I know, a lot of folks who can't get broadband right now, it's not a matter of getting the network out there.
It's a matter of price.
And so I'm just curious where you think pricing-wise, how 5G can, I guess, change the dynamic in terms of getting more people.
On a 5g network
we're on the beginning of this ramp.
You know device ecosystem is already moving and moving ahead of the networks.
I think the best 4g phone you can buy today is a 5g phone, but the networks are coming.
And the key element of 5G economics that we and we took that challenge very serious when we were working to create the 5G standard, which is we're gonna society that is Expect unlimited data rates and virtually unlimited bandwidth with gigabit speeds.
When you look at the cost per bit of 5g technology compared to all the other technologies, it's a much more economical way to deliver that connected.
Activity because it's been designed from the ground up for an unlimited, you know, data, you know, solar network.
So, autonomous driving is another topic I want to hit.
You know, it's been around for Companies have been testing it for a while.
I think they'll the lockdown.
But the social distancing status quo has made the idea of self driving car far more attractive.
Here's how 5g is helping to make autonomous driving more of a reality.
Yeah, so this is one that I can visualize as I think about the difference between a 4g environment and a 5g environment.
I do think the [UNKNOWN] been talking about this for a long time, when will it come to fruition?
When will it be real?
We're seeing this being tested today in pockets throughout the country.
And it's not just for driverless vehicles or autonomous vehicles, but it's also for drones.
You saw us announce this week the work that we're doing with UPS on drone capability.
When you think about 4G versus 5G, if you're in an autonomous vehicle today in a 4G ecosystem, and you want to clear the car in front of you, your clearance is about 4 inches based on latency capability in a 5G ecosystem because you've got latency that can be sub 10 milliseconds, all of a sudden you find yourself in an environment where you've got a four foot clearance.
To the car in front of you because the low latency capability allows that we're having conversations with cities of round the country to really understand their planning cycle.
We talked about San Jose this week at CES.
In the work we're doing with them to really build the Smart City capability and to build a smart city capability to 5G capability of low latency and the bandwidth capability and the ability for the signals to travel at speed allows a very differentiated and a very real experience for smart cities.
For autonomous vehicles and for drones that I think are going to be very real as you think about how to partners like ups deliver against the demand that they have for home delivery.
drones will play an important part of that.
And we're already seeing that in prototype today and in testing, so I think it's going to come faster than we imagined because we're finding new and different ways to really use the power.
A 5G web assuming 5G works exactly as promised, all the snappy speeds the low latency everything.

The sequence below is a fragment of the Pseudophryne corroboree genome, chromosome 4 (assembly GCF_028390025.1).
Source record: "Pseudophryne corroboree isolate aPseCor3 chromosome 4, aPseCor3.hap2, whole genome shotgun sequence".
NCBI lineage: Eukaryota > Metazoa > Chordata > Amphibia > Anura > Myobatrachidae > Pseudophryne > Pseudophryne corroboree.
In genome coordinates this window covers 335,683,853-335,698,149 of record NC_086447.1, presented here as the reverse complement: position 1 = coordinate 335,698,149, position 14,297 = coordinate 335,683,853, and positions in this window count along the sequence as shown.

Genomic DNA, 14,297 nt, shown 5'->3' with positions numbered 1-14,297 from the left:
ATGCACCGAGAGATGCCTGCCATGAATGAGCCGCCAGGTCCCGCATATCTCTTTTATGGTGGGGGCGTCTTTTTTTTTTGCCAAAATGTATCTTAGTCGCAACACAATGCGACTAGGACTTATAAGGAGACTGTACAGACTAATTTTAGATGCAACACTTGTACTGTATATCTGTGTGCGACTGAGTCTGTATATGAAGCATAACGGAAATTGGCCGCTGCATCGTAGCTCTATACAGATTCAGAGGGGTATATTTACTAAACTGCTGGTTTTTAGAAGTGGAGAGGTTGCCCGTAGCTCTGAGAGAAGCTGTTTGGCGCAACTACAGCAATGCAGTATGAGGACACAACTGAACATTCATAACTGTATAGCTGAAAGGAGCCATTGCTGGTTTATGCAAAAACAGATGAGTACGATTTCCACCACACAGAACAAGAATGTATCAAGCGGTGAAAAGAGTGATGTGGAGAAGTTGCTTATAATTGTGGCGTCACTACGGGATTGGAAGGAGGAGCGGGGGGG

What is your dream application for this for this technology, specifically as a solution to one of the many problems exposed by Coronavirus?
What is my dream application?
Well, how much time do we have to talk about dream applications?
I believe a 5g is working exactly as we've defined it.
I'm super proud of the ability for us to deliver on the timelines of the commitments that we've made around deploying cities and making the capability really come to life.
I'm incredibly appreciative for the partnerships that we've developed with AWS and with a juror and with Apple.
Samsung and others to really make the app the ecosystem come to life because it's really when you unlock the power of ecosystem that you can begin to imagine solutions.
I believe the things that we've talked about today, healthcare, education, digital divide, are the big ones.
Yeah, I think there's a couple of really big things that we've mentioned.
So again, the possibility of doing Having patients that are near hospital level requirements at home where they can have real time monitoring and the ability for a nurse or other provider to see them by video or talk to them, you know, at a moment's notice on demand is a great promise for what this can deliver.
The other thing that Mayo Clinic is looking at is the ability for us to serve as kind of a platform to process not only our own patients data, but other hospital systems data, with advanced machine learning capabilities AI solutions, to identify patients who are at highest risk and therefore would.
Would need intervention and having signals that allowed patients data to get from their, their sensor, to the cloud, to our data platform to apply these analytics to it, is another one of the dream possibilities to really help more people more of the time.
I am a big believer that 5g will enable a transition to what we expect to be the next computing platform.
And I know that's a big it's a big prediction right but we went from PCs to smartphones is our inseparable device and it will continue to be the case.
But 5g will enable the next computing platform.
And they could look like eyeglasses like the one I'm using right now, where you could do a lot of the computation on the cloud.
And in whatever you see in here, you can share in real time, or you can, you can process images with computer vision.
Go to the cloud instantly using 5g and get information about that in super impulse, that information for you with I've met the reality.
So 5g will enable a transition of computing platforms, and I think augmented reality glasses connected with 5g will be my preferred application into the future.
I wanna thank everyone who took part in today's panel, Tammy Irwin of horizon business, Christiana Oman of Qualcomm and Dr. Steve almond of the Mayo Clinic.
Stick around for more CES coverage at CNET.